On November 12, 2005 my son, Zachary died of a heroin overdose.

Before he died he told me that if he could tell kids and prevent one person from ever using he would.

Here is Zachary's story:


I was a young single mom raising my very high spirited boy, Zachary. He always had a sense of adventure. He loved to ski and skateboard. He was a talented artist and musician. Zach had friends wherever he went and lived life to the fullest.

Zach was 12 when he first started experimenting with marijuana. He and his friends started stealing and he spent time at the detention center. I noticed a change in his mood. He was more quiet and secretive. I didn't know it at the time, but later found out Zach had gotten white out and computer duster and huffed it. One time he downed a bottle of cough syrup to black out.

I now talk to kids at schools about the dangers of drugs. I talk to parents at libraries. When Zach was young I really knew very little about drugs and what kids were doing to get high. I now speak from my experience.

Zachary's teen years were very trying. Zachary now had a new step father and a little brother. I found out that Zachary was now trying different drugs and using pills. He had consequences at home and at school. Then the bottom for us was when he and a friend stole a car and ran away. He called from Arkansas and we brought him back. The juvenile judge allowed us to put him in a strict camp for “troubled teens” in Montana. Zach spent a year and half there. The camp has since closed because of allegations of abuse and even a death. Zach came back and ready for a fresh start. Then he started hanging around with the wrong crowd again and using drugs again. He stole from my parents and we decided we needed to press charges. Pressing charges against your child, knowing he is going to prison with a felony is one of the hardest things to do. Sometimes it is necessary. Zach finally did graduate when he was locked up and I was proud of his accomplishment.

Zach applied to the Pittsburgh College of Art and Design and was accepted! He did so well in the first semester, had a job and a girlfriend. Until the awful car accident that ended him in ICU in Pittsburgh. He was on oxycontin after breaking his c2 and c3 vertebrae and a cracked femur. He rehabilitated at home and the doctor tried weaning him off the powerful medicine that many say is similar to heroin. It was then that he moved back to Pittsburgh. 6 months later a friend called me to say he was afraid Zach was going to die because of his heroin addiction! What a slap in the face for me. Heroin was something I was completely unfamiliar with. People die from heroin! I needed to run over there and “save him!”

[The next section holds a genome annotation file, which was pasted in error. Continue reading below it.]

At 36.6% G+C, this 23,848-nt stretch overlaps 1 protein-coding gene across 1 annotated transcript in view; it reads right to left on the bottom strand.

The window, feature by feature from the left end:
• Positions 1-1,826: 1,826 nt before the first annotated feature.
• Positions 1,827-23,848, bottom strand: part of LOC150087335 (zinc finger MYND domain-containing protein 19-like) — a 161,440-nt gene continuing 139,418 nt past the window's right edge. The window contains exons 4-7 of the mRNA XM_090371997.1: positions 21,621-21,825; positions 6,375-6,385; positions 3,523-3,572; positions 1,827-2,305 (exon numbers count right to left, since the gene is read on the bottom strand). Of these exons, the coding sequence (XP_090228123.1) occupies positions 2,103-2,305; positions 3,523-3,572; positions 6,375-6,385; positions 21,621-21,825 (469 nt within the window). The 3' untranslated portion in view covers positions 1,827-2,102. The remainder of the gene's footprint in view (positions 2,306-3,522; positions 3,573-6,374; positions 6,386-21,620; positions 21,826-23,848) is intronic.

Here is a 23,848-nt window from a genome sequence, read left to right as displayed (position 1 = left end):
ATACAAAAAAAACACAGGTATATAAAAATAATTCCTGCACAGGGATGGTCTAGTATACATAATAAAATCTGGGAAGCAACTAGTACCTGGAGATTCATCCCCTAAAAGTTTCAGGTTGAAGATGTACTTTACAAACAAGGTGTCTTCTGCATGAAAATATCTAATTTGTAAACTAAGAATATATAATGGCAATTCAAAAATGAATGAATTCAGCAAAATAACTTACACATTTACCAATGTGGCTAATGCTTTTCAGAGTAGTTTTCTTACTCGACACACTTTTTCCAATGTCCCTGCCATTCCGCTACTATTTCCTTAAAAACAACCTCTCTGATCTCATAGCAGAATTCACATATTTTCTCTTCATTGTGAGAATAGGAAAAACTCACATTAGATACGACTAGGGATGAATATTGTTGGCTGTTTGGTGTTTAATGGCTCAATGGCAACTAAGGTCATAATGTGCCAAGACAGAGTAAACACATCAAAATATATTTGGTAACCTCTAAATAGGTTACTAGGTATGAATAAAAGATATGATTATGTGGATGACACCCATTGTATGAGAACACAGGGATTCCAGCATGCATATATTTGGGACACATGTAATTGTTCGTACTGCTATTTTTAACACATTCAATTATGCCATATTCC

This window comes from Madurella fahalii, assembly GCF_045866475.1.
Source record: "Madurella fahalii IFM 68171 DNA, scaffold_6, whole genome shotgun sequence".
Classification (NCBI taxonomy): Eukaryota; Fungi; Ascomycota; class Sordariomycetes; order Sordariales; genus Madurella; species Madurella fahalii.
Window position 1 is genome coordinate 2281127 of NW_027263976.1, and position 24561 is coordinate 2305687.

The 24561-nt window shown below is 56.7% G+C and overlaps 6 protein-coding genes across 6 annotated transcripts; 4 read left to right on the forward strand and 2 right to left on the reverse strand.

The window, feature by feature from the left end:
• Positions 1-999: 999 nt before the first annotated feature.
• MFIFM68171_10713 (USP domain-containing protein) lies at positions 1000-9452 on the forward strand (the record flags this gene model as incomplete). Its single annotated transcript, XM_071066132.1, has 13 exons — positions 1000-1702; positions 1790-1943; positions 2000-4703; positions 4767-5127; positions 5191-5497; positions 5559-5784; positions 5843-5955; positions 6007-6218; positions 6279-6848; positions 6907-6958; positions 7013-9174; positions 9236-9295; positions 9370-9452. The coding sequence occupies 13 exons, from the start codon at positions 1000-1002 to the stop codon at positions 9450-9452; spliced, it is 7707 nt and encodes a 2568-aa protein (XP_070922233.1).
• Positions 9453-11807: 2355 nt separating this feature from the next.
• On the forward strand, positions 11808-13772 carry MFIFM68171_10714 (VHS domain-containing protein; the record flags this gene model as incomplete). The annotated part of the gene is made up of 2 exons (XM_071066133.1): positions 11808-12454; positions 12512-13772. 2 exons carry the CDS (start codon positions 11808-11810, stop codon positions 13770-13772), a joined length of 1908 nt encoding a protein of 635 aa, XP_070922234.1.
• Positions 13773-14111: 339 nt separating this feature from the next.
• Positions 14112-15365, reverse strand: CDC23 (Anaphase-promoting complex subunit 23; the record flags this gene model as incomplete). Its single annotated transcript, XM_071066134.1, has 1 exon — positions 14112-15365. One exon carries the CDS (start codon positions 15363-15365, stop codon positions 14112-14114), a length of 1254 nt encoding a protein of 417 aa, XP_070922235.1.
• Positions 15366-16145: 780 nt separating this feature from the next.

Zach was going through withdrawal when I got there. He was extremely sick. We went from hospital to hospital. We were either “in the wrong county”, “he had too much insurance”, “not enough insurance”, “they didn't have a bed”...I was frantic! I thought he was going to die! I have learned so much over the years when it comes to addiction. First of all, what I think is Zach's “bottom” may not be the same as what his “bottom” actually is. For the next 3 years Zach went to 5 rehabs across the country from Ohio, to California to Michigan to Florida. We paid each one tens of thousands of dollars because of their “promise that Zach would come home clean.” But what actually happened was that he detoxed, started feeling better, didn't like their program, felt he could “do this on his own” and left after a few days or a week.

I don't want to say that rehabs don't work, they do! But the addict has to be willing to work- long term. Staying clean is a life long commitment and I don't think Zachary could grasp that. I also believe that rehabilitation needs to be longer than 90 days. For many rehabs that's all they offer. The receptors and pathways in the brain have been badly damaged and it takes at least a year for real change to happen for an addict.

Addicts also need tough love and family support. Since Zachary has passed away I started a support group for families. It is a local Naranon chapter. Many times I have people that contact me and want to know what to do for their addict family member or friend. I always say that family support through Naranon is crucial before, during and after their loved one is in treatment.




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